I was hoping after doing these for a while, I could come up with some sort of approach to blogging about these books, but it never quite panned out. I tend to be stuck between going over the major events and my own new insights into the book. I had decided to write my own entries before reading the others, but it would have made much more sense to do the opposite, as I lack the proper blogging chops, and am really more in the intermediate(at best) stage of knowledge when it comes to  these books and middle-earth lore. It’s been a learning experience in several different ways, the best kind!

I’ve been increasingly seeing Frodo as a mere figurehead, almost an object rather than a character, as it’s clear that Sam is the hero here in the surprisingly sudden end to the quest, brief capture by the orcs aside. And Gollum, of course, performing the actual coup de grace that my next door neighbor Brian informed me of all those years ago(I have still never watched the RotK cartoon, although I have no real excuse now).

Sam rescues and then drags and then carries Frodo to their very much final destination, to have Frodo refuse to destroy the Ring right on the precipice. If Sam had not decided to spare Gollum, we would have a very difficult ending indeed, as Sam would have had no choice but to try and take the Ring from Frodo himself. Fittingly Gollum, who brought the ring back into the world from the bottom of a lake, personally escorts it back to its origins in gruesome finger-chomping fashion, severing it from its owner much like it was from Sauron to begin with. The hobbits are done for, no rewards at the end of this quest, but the Eagles, once again with impeccable timing, sweep them away.

With their tasteful, soft rock stylings.

This whole section has a dreamlike quality, which is underscored by Sam waking up in comfort, thinking it was all a dream himself.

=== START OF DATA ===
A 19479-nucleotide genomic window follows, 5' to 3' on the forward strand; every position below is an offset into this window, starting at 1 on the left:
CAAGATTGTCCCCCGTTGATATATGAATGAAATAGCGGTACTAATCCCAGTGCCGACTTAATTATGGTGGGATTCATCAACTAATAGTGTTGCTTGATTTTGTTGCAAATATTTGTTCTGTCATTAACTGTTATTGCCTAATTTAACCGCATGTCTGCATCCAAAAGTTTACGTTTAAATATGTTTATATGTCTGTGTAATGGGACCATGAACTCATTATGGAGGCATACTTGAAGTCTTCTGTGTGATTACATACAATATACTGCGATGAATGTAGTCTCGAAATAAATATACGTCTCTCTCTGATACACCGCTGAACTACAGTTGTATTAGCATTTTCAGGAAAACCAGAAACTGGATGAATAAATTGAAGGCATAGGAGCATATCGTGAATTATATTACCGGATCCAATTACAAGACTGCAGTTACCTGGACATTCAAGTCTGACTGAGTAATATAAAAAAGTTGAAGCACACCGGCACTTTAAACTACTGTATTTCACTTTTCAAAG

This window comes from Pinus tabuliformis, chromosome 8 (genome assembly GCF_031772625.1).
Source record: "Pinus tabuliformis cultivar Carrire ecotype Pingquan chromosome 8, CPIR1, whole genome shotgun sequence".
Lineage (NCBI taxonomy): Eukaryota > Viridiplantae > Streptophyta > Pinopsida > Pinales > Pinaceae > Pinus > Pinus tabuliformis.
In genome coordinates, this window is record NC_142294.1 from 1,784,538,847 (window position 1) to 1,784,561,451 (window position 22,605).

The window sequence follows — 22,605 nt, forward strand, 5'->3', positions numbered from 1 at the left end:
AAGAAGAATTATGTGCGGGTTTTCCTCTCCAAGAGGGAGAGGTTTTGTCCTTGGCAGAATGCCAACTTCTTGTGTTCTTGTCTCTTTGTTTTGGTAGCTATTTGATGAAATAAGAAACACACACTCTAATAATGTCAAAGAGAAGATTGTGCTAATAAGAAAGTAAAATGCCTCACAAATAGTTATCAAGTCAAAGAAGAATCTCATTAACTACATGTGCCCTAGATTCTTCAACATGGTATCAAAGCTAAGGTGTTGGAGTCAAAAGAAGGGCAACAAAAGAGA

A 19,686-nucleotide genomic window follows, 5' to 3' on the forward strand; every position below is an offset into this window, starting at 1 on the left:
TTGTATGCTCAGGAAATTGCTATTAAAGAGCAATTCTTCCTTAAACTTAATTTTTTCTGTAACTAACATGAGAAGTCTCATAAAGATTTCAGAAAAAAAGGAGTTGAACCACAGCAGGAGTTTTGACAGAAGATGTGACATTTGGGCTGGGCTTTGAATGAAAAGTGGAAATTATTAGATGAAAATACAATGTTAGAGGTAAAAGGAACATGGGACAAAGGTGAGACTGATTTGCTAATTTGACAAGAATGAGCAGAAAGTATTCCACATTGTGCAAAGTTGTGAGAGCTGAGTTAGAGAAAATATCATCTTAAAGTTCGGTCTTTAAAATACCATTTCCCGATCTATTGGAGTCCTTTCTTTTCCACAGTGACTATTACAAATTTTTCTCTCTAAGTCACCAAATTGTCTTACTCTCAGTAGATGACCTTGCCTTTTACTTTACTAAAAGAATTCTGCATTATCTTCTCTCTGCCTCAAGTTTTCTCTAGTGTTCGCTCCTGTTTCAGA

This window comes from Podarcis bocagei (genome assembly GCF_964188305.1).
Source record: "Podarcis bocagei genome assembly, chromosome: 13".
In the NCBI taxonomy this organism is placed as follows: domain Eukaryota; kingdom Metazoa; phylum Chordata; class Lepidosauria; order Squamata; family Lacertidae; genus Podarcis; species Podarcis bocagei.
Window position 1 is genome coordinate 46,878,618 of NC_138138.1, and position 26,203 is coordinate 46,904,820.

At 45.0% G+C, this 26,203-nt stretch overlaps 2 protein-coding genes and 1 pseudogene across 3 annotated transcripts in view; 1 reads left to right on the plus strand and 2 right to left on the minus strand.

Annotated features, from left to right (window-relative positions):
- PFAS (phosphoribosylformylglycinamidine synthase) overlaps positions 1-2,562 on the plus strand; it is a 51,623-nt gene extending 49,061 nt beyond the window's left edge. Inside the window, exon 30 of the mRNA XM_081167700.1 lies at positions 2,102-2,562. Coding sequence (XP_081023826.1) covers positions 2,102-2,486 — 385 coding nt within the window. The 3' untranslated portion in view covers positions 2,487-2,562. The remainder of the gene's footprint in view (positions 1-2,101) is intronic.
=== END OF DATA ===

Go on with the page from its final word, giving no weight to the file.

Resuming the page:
After a rather long wait, this episode happens rather fast, I’ve generally found the speed of things has been increasing since ‘Fellowship'(although the movie TT was somehow ponderous, despite that book being full of action, the extended scenes did not help that one out.) Perhaps this is of purposeful design, or maybe it was just a realization of how mammothly long this would become if it continued at the pace of the first books. I kind of got used to things taking a long time to happen, and it felt strange in parts where it didn’t. I suppose I haven’t really been in much of a hurry for this tale to end, having taken a very purposeful, relaxed approach to getting back in to regular reading. There isn’t really a comparable activity to sitting down and quietly reading a book.:)

Puttin’ the Blog in Balrog:

Kate of Mind

Snobbery

David J Fuller

A tale(and the summer) approaches the end. Lord of the Rings: Book V. #PtBiB

I’ve grown increasingly interested in the perception of time, and this summer Tolkien fest has stood a bit outside of it, moving at a different pace than the rest of life. Even though I read every weekday when I get home from work, the end has somehow snuck up on me. The tale itself has accelerated, while the summer has seemed to slow down(although I already knew from experience, it turns out that time seems to go slower the higher one’s body temperature is).